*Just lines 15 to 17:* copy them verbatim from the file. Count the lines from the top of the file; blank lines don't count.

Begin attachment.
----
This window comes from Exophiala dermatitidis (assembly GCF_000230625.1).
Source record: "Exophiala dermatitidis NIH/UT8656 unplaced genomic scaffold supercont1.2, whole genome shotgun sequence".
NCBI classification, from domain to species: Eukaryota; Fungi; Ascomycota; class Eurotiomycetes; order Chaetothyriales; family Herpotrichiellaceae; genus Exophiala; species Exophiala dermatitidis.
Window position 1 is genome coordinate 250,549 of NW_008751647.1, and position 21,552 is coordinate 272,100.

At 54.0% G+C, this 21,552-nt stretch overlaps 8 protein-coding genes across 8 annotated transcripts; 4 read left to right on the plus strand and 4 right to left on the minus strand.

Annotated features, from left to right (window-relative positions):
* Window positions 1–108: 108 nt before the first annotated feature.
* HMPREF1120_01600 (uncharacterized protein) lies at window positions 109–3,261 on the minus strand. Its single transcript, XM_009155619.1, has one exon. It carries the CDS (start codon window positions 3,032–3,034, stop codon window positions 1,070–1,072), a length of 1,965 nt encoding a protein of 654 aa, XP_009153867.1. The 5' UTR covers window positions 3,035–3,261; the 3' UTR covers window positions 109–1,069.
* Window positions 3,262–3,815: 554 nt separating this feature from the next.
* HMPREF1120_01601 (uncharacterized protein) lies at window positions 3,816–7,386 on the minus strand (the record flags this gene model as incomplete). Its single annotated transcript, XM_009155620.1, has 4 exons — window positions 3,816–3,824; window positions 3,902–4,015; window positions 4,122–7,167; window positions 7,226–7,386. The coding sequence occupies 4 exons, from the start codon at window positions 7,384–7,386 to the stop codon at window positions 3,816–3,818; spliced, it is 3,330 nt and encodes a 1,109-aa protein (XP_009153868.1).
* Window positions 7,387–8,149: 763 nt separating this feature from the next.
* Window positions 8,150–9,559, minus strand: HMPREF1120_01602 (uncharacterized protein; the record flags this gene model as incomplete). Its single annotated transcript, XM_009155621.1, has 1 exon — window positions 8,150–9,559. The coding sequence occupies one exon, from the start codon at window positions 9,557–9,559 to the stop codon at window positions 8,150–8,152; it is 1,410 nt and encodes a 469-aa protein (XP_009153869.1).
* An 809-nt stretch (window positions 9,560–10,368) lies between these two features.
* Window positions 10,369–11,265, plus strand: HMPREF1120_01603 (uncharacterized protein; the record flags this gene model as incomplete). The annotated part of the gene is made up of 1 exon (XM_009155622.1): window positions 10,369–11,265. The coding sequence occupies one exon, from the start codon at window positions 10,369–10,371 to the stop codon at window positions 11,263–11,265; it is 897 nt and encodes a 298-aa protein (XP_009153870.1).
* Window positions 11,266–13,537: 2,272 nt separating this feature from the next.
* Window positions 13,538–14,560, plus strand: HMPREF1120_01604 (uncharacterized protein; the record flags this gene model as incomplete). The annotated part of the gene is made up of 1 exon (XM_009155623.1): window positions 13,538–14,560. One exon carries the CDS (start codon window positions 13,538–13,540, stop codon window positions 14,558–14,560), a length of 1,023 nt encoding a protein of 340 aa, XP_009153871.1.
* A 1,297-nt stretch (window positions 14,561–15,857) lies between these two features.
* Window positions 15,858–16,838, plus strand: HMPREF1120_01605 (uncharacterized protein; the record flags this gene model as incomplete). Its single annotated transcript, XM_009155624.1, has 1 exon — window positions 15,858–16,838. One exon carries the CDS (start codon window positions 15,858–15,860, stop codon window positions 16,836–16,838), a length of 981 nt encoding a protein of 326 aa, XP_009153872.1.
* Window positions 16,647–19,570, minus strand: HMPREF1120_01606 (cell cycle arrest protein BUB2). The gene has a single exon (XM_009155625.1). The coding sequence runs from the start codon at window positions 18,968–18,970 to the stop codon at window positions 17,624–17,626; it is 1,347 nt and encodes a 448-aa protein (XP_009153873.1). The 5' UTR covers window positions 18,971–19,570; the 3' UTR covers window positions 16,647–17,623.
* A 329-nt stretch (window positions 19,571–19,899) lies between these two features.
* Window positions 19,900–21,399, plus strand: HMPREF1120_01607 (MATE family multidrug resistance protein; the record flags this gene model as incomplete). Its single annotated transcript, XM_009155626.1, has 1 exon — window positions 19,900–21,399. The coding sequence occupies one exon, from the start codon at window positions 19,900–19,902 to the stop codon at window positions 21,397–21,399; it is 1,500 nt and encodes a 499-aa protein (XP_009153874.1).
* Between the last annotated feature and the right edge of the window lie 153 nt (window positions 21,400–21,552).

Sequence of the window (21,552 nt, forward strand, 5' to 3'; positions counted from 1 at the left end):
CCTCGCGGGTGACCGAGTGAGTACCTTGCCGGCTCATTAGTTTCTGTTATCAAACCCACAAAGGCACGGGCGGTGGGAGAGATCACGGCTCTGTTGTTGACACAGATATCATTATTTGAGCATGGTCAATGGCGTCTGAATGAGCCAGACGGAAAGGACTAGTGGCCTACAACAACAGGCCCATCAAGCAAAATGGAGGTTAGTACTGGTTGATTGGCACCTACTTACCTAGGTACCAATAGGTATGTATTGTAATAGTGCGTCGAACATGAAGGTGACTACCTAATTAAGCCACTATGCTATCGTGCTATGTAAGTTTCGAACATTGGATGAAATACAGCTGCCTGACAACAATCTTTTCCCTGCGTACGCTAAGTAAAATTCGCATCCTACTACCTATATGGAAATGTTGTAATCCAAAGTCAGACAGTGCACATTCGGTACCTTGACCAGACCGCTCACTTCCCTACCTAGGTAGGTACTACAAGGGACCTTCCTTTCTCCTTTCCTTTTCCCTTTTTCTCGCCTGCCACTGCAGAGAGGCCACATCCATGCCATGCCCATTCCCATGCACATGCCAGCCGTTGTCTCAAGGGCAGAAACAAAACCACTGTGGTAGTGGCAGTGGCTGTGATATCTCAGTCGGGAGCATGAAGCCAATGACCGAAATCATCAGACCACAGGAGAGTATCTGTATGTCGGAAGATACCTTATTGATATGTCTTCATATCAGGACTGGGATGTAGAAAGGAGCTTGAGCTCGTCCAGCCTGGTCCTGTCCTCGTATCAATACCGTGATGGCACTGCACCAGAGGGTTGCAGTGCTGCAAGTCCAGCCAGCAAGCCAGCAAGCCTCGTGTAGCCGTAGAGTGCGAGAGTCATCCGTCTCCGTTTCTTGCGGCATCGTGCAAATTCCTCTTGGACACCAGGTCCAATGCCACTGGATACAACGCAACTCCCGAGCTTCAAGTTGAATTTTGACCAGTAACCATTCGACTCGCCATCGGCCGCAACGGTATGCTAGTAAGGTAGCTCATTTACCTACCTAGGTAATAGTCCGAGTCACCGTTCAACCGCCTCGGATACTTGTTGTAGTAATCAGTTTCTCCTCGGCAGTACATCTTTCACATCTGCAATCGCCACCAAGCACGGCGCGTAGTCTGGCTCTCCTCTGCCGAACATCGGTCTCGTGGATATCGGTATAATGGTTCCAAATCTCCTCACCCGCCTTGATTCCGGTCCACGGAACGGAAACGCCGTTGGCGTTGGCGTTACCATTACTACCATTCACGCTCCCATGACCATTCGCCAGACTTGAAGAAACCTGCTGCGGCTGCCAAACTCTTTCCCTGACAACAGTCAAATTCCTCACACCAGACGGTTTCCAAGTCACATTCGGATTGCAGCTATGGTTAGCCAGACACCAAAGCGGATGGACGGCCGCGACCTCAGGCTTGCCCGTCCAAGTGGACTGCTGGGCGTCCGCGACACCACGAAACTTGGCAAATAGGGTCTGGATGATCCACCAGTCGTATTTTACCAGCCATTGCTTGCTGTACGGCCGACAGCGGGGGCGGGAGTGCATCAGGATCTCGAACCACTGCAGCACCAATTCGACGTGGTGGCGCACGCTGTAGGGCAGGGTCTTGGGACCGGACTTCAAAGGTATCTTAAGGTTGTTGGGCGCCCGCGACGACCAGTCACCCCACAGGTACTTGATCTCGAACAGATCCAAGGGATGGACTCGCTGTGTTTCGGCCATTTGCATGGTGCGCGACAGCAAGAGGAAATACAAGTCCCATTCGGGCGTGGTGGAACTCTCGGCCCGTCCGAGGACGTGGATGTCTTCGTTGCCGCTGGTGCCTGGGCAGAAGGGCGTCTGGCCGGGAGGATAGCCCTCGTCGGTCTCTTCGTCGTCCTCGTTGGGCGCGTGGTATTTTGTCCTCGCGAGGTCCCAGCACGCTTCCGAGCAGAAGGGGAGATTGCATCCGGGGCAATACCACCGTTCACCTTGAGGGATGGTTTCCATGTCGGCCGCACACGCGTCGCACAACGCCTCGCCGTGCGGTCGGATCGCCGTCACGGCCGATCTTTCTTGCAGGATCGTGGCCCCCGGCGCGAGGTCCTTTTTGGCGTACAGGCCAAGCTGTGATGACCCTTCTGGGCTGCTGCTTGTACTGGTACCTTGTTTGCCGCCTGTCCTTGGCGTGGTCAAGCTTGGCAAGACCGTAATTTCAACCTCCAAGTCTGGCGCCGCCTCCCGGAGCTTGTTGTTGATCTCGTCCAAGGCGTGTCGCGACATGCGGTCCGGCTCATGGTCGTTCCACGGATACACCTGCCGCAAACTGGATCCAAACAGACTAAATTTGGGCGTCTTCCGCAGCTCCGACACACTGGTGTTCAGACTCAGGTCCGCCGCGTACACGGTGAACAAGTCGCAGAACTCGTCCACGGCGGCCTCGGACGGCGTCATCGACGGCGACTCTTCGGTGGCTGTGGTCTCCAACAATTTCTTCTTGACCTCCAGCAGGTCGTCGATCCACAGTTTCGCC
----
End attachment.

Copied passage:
* Window positions 11,266–13,537: 2,272 nt separating this feature from the next.
* Window positions 13,538–14,560, plus strand: HMPREF1120_01604 (uncharacterized protein; the record flags this gene model as incomplete). The annotated part of the gene is made up of 1 exon (XM_009155623.1): window positions 13,538–14,560. One exon carries the CDS (start codon window positions 13,538–13,540, stop codon window positions 14,558–14,560), a length of 1,023 nt encoding a protein of 340 aa, XP_009153871.1.
* A 1,297-nt stretch (window positions 14,561–15,857) lies between these two features.